Author: Hawi Asfaw
Associate Human Rights Officer, Ethiopian Human Rights Commission
Recognition of legal capacity is inseparably linked with the enjoyment of rights in the health sector since it is a prerequisite for a person to fully control his or her health and to make a free and informed decision concerning sexual, reproductive, and mental health. Article 12 of the Convention on the Right of Persons with Disability (CRPD) to which Ethiopia is a party, provides that states should recognize the legal capacity of persons with disability and provide them with access to support in the exercise of their legal capacity which in no way amount to substitute decision making. Additionally, article 25(d) of the CRPD states that the right to health includes the right to health care on the bases of free and informed consent which presupposes the recognition and protection of legal capacity by the state for its enforcement.
Article 339 of the Ethiopian Civil Code defines a person with a psychosocial disability as ‘… one who, as a consequence of his being insufficiently developed or as a consequence of a mental disease or his senility, is not capable to understand the importance of his actions’. It also refers to persons with psychosocial disability as ‘insane’ and ‘notorious insane’ which is a derogatory language. Regarding legal capacity, though there is no condition under the CRPD that can be used to draw exception to full legal capacity, article 192 of the Ethiopian Civil Code states that ‘all physical persons have the capacity to perform acts of civil life unless declared incapable by law’. It also provides two grounds on which a person with psychosocial disability might be deprived of his/her legal capacity. One is the presumption of legal incapacity which applies in the case of ‘notorious insanity’ and the other is judicial interdiction of ‘insane person’ who is not notorious following an application made by the person, his spouse, or close relatives or by the public prosecutor per article 351 of the Civil Code. According to articles 341&342 of the Civil Code a person will be considered ‘notoriously insane’ if he is an ‘inmate of a hospital or of an institution for insane persons or of a nursing home’ or in a rural community where there are less than two thousand inhabitants, if ‘the family of that person, or those with whom he lives, keep over him a watch because of his mental status.’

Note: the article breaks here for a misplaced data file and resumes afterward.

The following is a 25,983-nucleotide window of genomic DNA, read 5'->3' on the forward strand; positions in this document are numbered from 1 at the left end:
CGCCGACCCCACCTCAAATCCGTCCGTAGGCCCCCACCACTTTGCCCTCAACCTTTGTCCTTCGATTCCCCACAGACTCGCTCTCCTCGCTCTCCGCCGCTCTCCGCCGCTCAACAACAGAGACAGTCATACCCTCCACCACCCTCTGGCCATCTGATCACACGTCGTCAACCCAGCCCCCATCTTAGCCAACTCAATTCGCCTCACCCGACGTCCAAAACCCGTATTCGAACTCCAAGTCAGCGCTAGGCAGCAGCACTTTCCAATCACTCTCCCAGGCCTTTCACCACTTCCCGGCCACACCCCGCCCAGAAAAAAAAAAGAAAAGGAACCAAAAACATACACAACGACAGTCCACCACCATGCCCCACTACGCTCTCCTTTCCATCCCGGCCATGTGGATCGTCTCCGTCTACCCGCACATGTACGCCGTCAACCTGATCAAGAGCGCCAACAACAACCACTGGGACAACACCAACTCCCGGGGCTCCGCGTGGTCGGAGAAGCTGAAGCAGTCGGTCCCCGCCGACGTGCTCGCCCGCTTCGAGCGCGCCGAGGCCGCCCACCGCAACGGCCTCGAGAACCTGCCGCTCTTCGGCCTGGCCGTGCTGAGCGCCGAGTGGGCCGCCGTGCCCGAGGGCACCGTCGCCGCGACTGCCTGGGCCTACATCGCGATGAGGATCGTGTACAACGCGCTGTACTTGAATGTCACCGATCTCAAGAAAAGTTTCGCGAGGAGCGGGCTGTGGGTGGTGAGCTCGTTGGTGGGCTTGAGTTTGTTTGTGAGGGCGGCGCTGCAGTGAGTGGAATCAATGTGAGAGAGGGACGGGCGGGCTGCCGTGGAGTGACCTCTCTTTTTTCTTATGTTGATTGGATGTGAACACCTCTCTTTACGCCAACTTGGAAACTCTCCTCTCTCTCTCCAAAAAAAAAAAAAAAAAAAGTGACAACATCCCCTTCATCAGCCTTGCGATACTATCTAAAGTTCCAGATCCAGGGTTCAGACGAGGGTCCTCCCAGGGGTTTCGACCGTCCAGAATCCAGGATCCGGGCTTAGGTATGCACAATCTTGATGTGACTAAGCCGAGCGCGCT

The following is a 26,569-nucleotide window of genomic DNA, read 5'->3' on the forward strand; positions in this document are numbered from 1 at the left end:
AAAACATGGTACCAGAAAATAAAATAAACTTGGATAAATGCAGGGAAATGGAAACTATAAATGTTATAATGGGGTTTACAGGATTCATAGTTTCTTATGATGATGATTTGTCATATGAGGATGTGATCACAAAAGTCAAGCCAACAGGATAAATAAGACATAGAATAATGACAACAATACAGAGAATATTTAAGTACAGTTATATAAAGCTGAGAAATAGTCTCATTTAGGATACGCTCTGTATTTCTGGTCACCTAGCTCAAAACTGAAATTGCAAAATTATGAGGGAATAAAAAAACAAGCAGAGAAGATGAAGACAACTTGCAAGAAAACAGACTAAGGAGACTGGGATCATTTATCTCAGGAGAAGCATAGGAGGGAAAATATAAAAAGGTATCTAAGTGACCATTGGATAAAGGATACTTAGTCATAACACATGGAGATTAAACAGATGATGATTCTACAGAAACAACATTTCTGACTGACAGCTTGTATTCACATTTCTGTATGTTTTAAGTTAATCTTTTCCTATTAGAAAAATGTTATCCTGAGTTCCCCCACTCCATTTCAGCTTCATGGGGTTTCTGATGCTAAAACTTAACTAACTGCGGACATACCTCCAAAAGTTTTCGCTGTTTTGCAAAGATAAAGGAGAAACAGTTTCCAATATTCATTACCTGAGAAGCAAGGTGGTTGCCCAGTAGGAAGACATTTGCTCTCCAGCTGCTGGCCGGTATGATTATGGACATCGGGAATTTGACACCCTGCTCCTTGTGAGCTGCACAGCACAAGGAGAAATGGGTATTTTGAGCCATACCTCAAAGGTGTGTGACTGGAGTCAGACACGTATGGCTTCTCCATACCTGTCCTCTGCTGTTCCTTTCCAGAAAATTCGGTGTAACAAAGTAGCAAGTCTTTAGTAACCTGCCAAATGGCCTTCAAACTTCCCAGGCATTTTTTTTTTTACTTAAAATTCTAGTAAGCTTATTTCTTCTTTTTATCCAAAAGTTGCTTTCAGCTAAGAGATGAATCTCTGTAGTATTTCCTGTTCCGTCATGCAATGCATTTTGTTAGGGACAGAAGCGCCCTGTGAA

Both the presumption of legal incapacity and judicial interdiction under the Ethiopian legal system restrict the right of persons with psychosocial disabilities to full enjoyment and exercise of their rights in the health sector contrary to articles 12&25 of the CRPD by putting the person declared incapable under full guardianship. Furthermore, article 377 of the Civil Code denies a person with a psychosocial disability the right to apply for withdrawal of the interdiction.
The absence of specific mental health legislation is also another challenge in guaranteeing health treatments for persons with psychosocial disability based on the standards of human rights in Ethiopia. The absence of legislative guarantees which could address challenges related to access to health care services, involuntary admission, and non-consensual treatment practices enables violation of human rights of persons with psychosocial disability in the health sector of Ethiopia. It also gives medical practitioners a ‘blank cheque’ which allows them to act arbitrarily without the informed consent of the person with psychosocial disability seeking health services. Since there is no judicial review for involuntarily admitted persons, it limits the right to hearing in cases of involuntary admission or non-consensual treatment in the health sector.
Another problem is that once a person is ‘judicially interdicted’ and a guardian is appointed, there is no further timely judicial review about the change in capacity of the person admitted to the hospital. This gives limitless power which can be abused by guardians until the person recovers from the disability.
Denial of legal capacity and the absence of legislative guarantees coupled with the substituted decision-making process results in involuntary admission to health facilities and non-consensual treatment of persons with psychosocial disabilities. As state party to the CRPD, Ethiopia has an obligation to align its laws with article 12 of the CRPD to recognize the legal capacity of persons with psychosocial disability to give free informed consent and to shift its laws from substituted decision-making paradigm to supported decision making. In line with this obligation should adopt specific legislation on mental health, which protects persons with psychosocial disability from involuntary admission, non-consensual treatments, undue influence, and provide a right to hearing in all cases of involuntary treatment. Regular and timely review by a competent, independent, and impartial authority as provided under article 12 of the CRPD should also be provided.
About the Author:
Hawi Asfaw is Associate Human Rights Officer at the Ethiopian Human Rights Commission. She holds an LLM Human Rights and Democratisation in Africa from Centre for Human rights, University of Pretoria, South Africa and LLB from Wolaita Sodo University, Ethiopia. She is also former lecturer and Dean of Wolaita Sodo University School of Law, Ethiopia.
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